If you’re the type of person who likes to prep for a potential worst-case scenario, then a survival cache should definitely be on your to-do list. These can make difficult situations much easier, and can even mean the difference between life and death in dire circumstances.
What goes in a survive cache? Where do you put it so it’s accessible when the SHTF? It’s important to get things right so you don’t end up in even worse trouble when the tools you supplies you had aren’t available after all.
Check out the tips below on what to use as a cache, what to put in it, and where to locate yours for optimal survivability.
Why is a Survival Cache a Good Idea?
If you need to GTFO fast, chances are you’ll pack essentials into your bug-out bag (BOB) and take off. Thing is, there’s only so much room in a backpack or whatever you’re using as a BOB. Once you’ve packed clothes, essential survival tools, and three days’ worth of food and water, you’ll be laden down and there won’t be much extra space in there.
By having one or two survival caches you can access easily, you can store additional food, water, and equipment in a safe place. You know you can get to this stuff as needed, so you don’t have to carry more than you have to in order to survive for a while.
It’s usually a good idea to have at least two survival caches around, with the same (or similar) items inside them. This way, you won’t lose everything you have if one of the caches is compromised. Furthermore, you can adapt the caches’ contents depending on where you’ve located them. More on that later.
Where to Locate Your Caches
Let’s say we’re aiming for two or more survival caches here. The best places to locate them will depend entirely on your escape plan.
For example, most preppers have a remote bug-out location (BOL) that they’ve planned for ahead of time. Maybe it’s a cabin somewhere, or a cave on a piece of property they own, etc. Either way, if SHTF, that’s where they’ll head.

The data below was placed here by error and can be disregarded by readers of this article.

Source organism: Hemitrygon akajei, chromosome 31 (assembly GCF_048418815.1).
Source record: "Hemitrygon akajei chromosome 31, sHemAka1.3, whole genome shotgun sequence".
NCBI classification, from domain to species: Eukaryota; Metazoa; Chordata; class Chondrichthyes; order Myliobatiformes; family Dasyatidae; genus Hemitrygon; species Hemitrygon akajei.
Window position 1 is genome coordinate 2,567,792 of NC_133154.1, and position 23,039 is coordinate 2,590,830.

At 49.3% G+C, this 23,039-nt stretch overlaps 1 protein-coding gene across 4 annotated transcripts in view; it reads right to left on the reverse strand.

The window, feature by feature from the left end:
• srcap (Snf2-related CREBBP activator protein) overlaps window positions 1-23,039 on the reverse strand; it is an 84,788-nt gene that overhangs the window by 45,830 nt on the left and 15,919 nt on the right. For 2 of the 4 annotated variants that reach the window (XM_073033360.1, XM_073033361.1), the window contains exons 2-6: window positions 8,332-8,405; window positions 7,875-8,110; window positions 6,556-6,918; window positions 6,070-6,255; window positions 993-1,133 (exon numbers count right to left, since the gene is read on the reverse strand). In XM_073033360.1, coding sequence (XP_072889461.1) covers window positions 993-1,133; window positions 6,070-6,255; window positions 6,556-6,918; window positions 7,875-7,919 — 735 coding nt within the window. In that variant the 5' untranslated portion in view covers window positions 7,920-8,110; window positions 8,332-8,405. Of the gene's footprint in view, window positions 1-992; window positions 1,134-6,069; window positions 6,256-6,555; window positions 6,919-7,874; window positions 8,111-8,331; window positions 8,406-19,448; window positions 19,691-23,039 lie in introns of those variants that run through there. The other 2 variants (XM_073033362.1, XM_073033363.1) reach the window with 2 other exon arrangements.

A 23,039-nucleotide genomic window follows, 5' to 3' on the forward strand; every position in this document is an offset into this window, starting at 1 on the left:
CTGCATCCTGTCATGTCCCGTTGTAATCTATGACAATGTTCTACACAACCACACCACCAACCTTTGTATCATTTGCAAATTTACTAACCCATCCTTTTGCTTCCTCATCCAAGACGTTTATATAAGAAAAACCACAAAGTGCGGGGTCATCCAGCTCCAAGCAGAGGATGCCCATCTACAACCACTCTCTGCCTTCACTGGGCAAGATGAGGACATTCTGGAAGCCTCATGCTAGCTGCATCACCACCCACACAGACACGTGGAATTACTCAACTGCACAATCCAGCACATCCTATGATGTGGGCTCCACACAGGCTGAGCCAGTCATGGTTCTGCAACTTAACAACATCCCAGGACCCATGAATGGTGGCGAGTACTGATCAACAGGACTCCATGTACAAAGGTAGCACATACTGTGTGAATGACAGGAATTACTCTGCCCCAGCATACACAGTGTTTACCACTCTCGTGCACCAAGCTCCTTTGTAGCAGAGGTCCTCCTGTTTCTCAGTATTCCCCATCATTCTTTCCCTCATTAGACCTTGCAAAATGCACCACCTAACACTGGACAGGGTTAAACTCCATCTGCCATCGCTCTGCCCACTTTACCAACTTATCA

For the sake of this article, let’s say your escape location is a cabin in the mountains about 200 miles from where you are now. In a situation like this, I’d recommend you make three caches.
One will be en route to the end location, somewhere closer to your current locale but easily accessed. Maybe it’s at the edge of your property, or maybe a friend of yours will let you locate one on their land.
Another one will be inside the escape shelter itself, and the third could be an additional cache somewhere nearby. It should be within walking distance of the end location, but in an unseen area. Aim to diversify where you locate yours so that just in case someone finds your first one, they won’t have an easy time finding the others.
Let’s say you place one of them inside an old, dried-out, abandoned well. That’s awesome. Stick another in a hidden cave, and another high up in a pine or spruce tree.
Should You Bury or Hang Your Survival Cache?
This depends entirely on your preferences, as well as the options that are available to you based on your surroundings.
For example, if you’re in a fire-prone area, burying your cache(s) will mean that they’re far less likely to be destroyed by a potential wildfire. Underground or cave caches are also perfect in places where there isn’t a great deal of forest density. You’re aiming to hide essential supplies here. A large backpack or crate hung in a single tree in a tundra or desert landscape will severely stand out.
In contrast, a camouflage patterned bag hung up in a sturdy coniferous tree can pretty much disappear into the canopy. You’d just need to ensure that it’s secured in a healthy tree that isn’t likely to fall any time soon. Your cache shouldn’t smell enticing enough to attract bears, large cats, and the like, either, if you choose this location.